Dr. Paul Waldau, J.D.

Paul is the Director of the Center for Animals and Public Policy at Tufts University School of Veterinary Medicine. He has a Doctor of Philosophy degree from University of
Oxford and is a former Senior Fellow at Harvard University’s Center for the Study of World Religions. He also has a Juris Doctor degree from UCLA Law School and a Master’s Degree from Stanford University in Religious Studies. He is the author of “The Specter of Speciesism: Buddhist and Christian Views of Animals,” published by Oxford University Press in 2001. He is also co-editor of the forthcoming “A Communion of Subjects: Animals in Religion, Science, and Ethics” (Columbia University Press), the papers presented at the May 1999 conference he organized at Harvard on “religion and animals.” He publishes widely, a recent example of which is the article “Religion and Animals” in the forthcoming revised edition of Peter Singer’s edited volume In Defense of Animals.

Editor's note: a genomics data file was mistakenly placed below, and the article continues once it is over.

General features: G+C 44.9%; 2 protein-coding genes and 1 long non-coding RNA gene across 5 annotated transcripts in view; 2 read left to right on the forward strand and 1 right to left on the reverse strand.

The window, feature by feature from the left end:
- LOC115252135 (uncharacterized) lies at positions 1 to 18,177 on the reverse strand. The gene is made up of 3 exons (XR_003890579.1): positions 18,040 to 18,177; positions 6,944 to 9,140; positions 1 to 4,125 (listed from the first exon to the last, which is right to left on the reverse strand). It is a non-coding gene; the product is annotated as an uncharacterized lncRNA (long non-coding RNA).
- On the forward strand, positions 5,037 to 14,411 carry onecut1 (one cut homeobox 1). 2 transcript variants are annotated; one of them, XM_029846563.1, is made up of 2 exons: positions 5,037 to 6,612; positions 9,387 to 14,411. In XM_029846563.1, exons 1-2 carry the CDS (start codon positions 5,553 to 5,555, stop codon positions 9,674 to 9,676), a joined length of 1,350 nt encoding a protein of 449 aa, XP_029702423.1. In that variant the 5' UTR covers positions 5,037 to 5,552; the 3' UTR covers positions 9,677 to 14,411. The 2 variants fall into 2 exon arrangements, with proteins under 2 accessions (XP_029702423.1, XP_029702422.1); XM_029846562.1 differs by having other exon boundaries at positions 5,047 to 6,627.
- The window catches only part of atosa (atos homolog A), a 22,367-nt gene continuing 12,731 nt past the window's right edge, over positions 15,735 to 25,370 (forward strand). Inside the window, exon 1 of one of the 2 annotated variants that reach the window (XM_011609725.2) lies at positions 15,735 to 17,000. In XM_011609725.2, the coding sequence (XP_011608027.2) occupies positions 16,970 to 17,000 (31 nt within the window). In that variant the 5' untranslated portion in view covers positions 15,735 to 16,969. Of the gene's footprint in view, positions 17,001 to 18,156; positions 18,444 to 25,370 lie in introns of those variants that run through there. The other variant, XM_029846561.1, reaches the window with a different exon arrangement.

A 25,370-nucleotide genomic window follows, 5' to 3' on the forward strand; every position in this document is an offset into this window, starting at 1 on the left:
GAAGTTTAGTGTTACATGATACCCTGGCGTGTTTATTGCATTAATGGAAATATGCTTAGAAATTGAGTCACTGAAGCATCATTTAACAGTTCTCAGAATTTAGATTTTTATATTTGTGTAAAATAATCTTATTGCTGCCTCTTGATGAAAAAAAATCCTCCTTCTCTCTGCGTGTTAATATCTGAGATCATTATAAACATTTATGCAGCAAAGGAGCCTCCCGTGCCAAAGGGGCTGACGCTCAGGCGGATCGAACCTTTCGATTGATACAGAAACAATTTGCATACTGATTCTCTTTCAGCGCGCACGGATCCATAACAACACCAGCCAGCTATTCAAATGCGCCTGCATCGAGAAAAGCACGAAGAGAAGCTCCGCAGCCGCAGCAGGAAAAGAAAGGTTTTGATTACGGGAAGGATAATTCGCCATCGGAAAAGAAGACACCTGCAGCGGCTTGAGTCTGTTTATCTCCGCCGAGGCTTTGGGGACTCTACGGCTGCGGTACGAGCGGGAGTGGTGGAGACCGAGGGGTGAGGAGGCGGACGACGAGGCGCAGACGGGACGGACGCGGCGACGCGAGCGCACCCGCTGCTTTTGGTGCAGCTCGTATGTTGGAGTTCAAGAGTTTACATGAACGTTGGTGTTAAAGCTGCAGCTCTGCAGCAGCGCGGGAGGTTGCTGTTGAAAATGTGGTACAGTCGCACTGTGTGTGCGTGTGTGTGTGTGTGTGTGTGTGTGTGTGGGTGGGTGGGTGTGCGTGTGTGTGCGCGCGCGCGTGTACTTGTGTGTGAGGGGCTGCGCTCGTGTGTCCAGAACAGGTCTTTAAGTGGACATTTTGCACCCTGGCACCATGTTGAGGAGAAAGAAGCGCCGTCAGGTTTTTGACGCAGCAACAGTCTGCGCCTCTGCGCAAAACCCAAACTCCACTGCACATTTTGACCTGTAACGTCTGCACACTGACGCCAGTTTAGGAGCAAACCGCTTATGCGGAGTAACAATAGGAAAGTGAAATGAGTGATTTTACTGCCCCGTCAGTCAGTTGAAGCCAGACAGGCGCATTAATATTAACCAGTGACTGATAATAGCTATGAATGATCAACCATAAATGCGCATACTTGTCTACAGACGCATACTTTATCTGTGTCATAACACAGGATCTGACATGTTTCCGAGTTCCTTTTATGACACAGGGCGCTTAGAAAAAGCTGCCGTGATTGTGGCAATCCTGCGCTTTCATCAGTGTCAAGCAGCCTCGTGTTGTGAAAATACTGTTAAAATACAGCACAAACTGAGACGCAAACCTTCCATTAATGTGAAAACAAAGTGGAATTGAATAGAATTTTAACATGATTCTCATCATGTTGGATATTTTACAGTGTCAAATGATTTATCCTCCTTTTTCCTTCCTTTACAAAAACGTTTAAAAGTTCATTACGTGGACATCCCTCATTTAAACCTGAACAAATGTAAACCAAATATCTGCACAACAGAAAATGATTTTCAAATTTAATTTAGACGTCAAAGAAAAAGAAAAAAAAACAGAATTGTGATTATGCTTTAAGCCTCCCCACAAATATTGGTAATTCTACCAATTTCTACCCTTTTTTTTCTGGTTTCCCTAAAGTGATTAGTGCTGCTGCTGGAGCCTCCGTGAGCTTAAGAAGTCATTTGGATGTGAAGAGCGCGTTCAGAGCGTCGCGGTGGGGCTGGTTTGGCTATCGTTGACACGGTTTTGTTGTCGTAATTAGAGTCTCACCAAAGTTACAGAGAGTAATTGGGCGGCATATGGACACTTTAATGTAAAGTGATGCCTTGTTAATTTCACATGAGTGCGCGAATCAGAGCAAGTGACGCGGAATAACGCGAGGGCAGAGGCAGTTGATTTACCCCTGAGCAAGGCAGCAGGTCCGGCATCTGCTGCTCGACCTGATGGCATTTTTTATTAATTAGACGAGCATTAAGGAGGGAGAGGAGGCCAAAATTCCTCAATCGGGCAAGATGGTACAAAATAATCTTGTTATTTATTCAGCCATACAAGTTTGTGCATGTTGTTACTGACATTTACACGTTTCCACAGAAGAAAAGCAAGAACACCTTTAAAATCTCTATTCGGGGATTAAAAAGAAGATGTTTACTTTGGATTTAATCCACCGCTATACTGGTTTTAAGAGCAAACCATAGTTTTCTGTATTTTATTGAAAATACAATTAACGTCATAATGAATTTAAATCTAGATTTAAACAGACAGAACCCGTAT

Dr. Waldau teaches ethics courses at the veterinary school, and in the Center for Animals is responsible for the lectures on ethics, law, and history. He has also been an adjunct faculty member at various New England schools of law (including Boston College, Harvard, Yale, and Suffolk), where he has taught a half-dozen animal law courses and reading groups. At Tufts’ undergraduate campus, Paul teaches “Religion and Ecology” and “Religion and Animals.” Paul is also the Vice-president of the Great Ape Project, the principal director of the Great Ape Legal Project, the chair of the Chimpanzee Collaboratory’s International Committee (now working on United Nations level protections for nonhuman great apes). He is also the founder and co-chair of the Animals and Religion Consultation at the American Academy of Religion, the founder and president of the Religion and Animals Institute, and an advisor to many groups in the expanding study of nonhuman animals.